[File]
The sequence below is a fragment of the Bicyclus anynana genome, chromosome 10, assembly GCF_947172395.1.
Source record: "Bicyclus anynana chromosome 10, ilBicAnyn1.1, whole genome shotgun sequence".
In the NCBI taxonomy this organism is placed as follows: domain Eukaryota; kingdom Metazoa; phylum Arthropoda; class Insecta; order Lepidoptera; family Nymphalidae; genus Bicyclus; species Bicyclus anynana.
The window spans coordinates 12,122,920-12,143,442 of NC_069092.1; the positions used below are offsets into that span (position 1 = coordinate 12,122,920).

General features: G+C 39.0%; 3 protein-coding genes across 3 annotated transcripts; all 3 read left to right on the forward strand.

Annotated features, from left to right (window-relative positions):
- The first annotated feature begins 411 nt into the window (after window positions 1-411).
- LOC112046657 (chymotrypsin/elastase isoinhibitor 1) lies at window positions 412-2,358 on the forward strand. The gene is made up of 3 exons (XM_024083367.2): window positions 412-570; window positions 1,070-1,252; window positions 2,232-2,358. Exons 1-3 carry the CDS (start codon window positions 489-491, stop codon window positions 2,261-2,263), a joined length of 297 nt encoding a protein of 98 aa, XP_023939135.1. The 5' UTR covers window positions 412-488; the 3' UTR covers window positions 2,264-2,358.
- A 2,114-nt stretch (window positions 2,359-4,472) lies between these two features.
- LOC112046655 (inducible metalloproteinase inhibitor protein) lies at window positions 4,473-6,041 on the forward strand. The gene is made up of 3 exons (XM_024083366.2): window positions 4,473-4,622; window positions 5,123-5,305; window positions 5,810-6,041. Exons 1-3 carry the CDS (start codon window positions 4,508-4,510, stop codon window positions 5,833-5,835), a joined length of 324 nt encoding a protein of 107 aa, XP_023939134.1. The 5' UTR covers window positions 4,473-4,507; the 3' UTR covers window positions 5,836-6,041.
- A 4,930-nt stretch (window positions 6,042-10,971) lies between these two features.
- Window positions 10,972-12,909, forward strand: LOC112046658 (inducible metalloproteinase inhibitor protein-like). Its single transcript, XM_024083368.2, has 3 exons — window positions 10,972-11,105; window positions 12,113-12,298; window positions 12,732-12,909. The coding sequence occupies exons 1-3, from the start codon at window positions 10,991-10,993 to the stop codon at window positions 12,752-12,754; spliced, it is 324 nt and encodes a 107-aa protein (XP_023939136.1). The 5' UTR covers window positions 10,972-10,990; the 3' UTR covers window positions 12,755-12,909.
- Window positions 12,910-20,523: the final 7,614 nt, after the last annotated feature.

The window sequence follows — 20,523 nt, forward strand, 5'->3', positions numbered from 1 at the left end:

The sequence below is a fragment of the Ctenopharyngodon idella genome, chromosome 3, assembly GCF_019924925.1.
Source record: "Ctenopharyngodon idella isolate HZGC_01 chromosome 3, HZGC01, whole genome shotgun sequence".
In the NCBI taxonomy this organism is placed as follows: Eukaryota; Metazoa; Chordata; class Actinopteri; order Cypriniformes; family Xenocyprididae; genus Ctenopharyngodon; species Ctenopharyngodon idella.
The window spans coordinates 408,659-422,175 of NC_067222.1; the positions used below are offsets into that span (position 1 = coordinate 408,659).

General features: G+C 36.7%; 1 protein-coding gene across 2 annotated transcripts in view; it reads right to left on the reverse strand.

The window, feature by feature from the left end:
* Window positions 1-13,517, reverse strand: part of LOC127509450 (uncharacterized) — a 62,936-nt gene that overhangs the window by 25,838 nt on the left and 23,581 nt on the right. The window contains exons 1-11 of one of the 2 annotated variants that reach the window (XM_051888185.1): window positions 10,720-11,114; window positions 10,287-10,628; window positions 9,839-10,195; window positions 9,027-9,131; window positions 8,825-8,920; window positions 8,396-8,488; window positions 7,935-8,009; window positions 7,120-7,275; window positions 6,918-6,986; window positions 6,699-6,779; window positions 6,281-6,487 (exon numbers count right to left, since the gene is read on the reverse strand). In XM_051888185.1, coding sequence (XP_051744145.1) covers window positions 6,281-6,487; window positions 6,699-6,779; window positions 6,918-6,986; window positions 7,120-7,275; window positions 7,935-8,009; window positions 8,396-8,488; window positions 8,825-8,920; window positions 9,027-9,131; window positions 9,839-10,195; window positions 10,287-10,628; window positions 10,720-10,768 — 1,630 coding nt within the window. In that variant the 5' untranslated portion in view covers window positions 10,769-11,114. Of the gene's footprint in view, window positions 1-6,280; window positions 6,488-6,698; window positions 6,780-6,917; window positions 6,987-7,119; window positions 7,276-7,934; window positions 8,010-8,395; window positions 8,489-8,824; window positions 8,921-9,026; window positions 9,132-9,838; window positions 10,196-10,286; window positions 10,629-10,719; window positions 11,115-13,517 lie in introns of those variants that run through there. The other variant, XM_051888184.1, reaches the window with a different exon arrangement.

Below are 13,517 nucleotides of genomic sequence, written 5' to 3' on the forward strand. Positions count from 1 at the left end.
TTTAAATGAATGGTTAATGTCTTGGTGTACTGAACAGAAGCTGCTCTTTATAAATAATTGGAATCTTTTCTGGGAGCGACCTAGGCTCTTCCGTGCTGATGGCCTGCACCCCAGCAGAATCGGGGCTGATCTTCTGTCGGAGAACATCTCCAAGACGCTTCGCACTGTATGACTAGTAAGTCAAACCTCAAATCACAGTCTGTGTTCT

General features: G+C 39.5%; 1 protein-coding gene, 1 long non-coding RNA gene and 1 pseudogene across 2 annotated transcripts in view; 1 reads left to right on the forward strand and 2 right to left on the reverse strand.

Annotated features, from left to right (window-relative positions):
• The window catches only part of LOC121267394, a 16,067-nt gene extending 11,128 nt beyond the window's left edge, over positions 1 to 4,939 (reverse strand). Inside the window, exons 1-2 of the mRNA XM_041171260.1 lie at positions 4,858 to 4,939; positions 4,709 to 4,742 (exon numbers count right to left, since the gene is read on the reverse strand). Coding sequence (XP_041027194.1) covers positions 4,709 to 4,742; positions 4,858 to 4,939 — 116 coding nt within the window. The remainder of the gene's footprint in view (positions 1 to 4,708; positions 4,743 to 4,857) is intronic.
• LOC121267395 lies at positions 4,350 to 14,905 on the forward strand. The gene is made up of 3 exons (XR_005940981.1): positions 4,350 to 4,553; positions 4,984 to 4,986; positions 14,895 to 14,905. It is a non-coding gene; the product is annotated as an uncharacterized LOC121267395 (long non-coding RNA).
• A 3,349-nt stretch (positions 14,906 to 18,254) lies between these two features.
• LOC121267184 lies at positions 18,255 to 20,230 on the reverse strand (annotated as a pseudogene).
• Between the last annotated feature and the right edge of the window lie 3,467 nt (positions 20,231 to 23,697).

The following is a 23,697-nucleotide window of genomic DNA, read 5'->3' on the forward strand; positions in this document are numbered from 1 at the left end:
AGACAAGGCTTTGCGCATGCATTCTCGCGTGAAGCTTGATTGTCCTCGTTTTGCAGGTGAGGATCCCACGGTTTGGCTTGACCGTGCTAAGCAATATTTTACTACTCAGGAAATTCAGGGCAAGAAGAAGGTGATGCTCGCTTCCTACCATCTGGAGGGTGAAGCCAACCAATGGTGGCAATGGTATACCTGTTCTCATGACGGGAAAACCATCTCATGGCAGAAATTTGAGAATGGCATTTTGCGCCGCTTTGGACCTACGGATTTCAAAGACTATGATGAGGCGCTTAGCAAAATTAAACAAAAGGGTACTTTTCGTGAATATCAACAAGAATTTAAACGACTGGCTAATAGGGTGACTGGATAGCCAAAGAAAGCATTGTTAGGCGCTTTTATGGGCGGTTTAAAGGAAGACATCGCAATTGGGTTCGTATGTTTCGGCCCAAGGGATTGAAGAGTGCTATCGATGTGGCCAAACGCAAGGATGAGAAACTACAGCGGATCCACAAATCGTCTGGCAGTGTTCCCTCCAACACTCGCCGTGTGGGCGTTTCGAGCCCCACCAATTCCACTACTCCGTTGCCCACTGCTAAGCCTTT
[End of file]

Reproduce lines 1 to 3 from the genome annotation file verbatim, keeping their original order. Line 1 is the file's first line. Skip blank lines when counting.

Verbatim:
The sequence below is a fragment of the Bicyclus anynana genome, chromosome 10, assembly GCF_947172395.1.
Source record: "Bicyclus anynana chromosome 10, ilBicAnyn1.1, whole genome shotgun sequence".
In the NCBI taxonomy this organism is placed as follows: domain Eukaryota; kingdom Metazoa; phylum Arthropoda; class Insecta; order Lepidoptera; family Nymphalidae; genus Bicyclus; species Bicyclus anynana.